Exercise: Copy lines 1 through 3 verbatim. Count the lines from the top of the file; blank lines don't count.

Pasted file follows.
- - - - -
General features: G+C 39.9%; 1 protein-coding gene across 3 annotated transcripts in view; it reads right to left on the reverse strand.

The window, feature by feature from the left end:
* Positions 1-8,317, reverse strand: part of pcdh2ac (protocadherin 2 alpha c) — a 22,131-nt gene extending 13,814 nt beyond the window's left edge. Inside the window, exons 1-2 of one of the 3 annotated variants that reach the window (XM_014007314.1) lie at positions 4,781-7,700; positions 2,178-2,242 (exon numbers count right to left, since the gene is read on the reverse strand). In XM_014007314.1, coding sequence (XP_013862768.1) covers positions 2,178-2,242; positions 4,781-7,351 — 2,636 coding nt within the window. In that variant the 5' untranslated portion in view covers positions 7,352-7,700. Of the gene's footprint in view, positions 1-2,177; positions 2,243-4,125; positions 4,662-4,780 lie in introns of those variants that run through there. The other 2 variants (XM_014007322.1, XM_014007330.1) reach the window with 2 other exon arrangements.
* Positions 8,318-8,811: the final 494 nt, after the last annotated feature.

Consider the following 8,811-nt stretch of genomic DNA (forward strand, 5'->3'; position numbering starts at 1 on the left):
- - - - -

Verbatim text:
General features: G+C 39.9%; 1 protein-coding gene across 3 annotated transcripts in view; it reads right to left on the reverse strand.

The window, feature by feature from the left end:
* Positions 1-8,317, reverse strand: part of pcdh2ac (protocadherin 2 alpha c) — a 22,131-nt gene extending 13,814 nt beyond the window's left edge. Inside the window, exons 1-2 of one of the 3 annotated variants that reach the window (XM_014007314.1) lie at positions 4,781-7,700; positions 2,178-2,242 (exon numbers count right to left, since the gene is read on the reverse strand). In XM_014007314.1, coding sequence (XP_013862768.1) covers positions 2,178-2,242; positions 4,781-7,351 — 2,636 coding nt within the window. In that variant the 5' untranslated portion in view covers positions 7,352-7,700. Of the gene's footprint in view, positions 1-2,177; positions 2,243-4,125; positions 4,662-4,780 lie in introns of those variants that run through there. The other 2 variants (XM_014007322.1, XM_014007330.1) reach the window with 2 other exon arrangements.